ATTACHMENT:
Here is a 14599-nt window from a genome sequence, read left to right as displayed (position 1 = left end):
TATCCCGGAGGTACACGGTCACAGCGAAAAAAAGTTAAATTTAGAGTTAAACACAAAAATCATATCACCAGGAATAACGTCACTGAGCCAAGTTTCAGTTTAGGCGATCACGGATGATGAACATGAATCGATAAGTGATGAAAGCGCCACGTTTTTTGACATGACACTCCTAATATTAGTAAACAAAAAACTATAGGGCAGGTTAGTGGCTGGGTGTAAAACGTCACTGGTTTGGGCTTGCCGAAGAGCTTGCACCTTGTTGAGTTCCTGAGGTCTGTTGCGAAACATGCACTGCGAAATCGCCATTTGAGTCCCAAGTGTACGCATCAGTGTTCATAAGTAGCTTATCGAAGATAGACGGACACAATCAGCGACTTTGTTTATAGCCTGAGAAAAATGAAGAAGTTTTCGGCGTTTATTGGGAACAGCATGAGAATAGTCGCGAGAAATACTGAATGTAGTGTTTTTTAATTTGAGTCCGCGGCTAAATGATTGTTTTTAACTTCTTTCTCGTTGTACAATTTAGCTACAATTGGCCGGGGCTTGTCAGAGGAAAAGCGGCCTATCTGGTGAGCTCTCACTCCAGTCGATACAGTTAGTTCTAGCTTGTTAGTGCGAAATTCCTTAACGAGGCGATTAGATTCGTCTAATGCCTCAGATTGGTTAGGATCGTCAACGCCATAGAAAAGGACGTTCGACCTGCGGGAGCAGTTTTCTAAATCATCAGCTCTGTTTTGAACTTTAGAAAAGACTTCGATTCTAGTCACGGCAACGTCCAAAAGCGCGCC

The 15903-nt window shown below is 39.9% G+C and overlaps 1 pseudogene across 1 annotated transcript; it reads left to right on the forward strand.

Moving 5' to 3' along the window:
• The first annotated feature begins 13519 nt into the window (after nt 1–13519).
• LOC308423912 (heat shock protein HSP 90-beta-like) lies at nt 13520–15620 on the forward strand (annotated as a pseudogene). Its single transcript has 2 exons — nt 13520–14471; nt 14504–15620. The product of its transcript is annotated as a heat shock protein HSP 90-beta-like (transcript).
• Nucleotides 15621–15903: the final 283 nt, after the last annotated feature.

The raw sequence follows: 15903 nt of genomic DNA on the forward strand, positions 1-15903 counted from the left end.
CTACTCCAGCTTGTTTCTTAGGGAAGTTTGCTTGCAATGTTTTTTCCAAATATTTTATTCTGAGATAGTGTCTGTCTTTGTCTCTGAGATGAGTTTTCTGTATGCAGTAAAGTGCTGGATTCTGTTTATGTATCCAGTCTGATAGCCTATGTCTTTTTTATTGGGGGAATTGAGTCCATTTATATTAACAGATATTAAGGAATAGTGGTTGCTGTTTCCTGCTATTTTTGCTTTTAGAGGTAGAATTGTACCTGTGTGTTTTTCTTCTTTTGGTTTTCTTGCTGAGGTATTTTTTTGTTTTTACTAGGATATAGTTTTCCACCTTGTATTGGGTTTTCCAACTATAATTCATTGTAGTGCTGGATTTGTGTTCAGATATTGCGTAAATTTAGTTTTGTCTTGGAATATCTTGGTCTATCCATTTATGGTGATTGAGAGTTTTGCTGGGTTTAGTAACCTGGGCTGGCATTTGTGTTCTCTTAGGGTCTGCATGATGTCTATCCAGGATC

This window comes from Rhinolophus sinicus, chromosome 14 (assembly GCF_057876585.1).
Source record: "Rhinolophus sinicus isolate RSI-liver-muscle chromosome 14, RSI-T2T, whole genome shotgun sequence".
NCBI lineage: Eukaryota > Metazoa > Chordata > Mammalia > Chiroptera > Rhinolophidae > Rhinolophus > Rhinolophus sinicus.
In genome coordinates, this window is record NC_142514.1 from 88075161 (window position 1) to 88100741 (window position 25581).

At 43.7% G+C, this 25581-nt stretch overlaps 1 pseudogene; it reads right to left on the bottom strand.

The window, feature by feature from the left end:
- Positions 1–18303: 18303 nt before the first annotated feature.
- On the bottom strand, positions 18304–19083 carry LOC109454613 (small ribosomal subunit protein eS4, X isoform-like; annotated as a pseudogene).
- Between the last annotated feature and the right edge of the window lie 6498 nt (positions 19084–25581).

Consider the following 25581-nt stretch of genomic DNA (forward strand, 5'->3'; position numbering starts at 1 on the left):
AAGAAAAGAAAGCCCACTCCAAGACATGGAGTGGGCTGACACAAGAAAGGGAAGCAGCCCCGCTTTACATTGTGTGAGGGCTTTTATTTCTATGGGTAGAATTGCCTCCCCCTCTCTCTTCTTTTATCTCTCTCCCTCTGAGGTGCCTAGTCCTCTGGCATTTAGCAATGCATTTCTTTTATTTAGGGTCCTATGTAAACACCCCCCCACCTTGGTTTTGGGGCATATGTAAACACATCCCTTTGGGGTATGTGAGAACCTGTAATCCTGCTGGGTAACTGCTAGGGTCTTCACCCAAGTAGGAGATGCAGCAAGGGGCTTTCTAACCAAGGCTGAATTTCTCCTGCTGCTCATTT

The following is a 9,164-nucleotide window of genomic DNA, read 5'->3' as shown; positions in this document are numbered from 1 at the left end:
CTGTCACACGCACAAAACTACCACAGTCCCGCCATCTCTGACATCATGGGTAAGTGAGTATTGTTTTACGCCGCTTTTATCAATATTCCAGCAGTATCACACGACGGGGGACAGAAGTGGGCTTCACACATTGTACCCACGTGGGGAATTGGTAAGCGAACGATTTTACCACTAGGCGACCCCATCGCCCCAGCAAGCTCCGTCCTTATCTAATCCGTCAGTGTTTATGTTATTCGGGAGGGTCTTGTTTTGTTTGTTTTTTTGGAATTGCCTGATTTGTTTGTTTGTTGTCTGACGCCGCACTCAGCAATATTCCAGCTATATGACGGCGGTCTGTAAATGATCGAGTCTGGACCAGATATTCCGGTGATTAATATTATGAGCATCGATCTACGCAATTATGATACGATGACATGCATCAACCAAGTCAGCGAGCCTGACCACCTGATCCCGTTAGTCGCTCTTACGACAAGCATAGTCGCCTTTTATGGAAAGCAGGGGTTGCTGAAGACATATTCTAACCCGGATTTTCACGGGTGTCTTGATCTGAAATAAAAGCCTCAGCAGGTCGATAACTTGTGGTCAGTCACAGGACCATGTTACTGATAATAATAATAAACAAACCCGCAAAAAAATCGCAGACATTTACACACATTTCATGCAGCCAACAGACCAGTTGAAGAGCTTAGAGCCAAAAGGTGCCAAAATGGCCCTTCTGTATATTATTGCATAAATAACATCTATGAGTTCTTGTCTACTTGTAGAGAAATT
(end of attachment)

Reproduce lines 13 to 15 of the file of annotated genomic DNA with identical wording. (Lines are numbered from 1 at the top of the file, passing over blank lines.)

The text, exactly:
In genome coordinates, this window is record NC_142514.1 from 88075161 (window position 1) to 88100741 (window position 25581).

At 43.7% G+C, this 25581-nt stretch overlaps 1 pseudogene; it reads right to left on the bottom strand.

The window, feature by feature from the left end: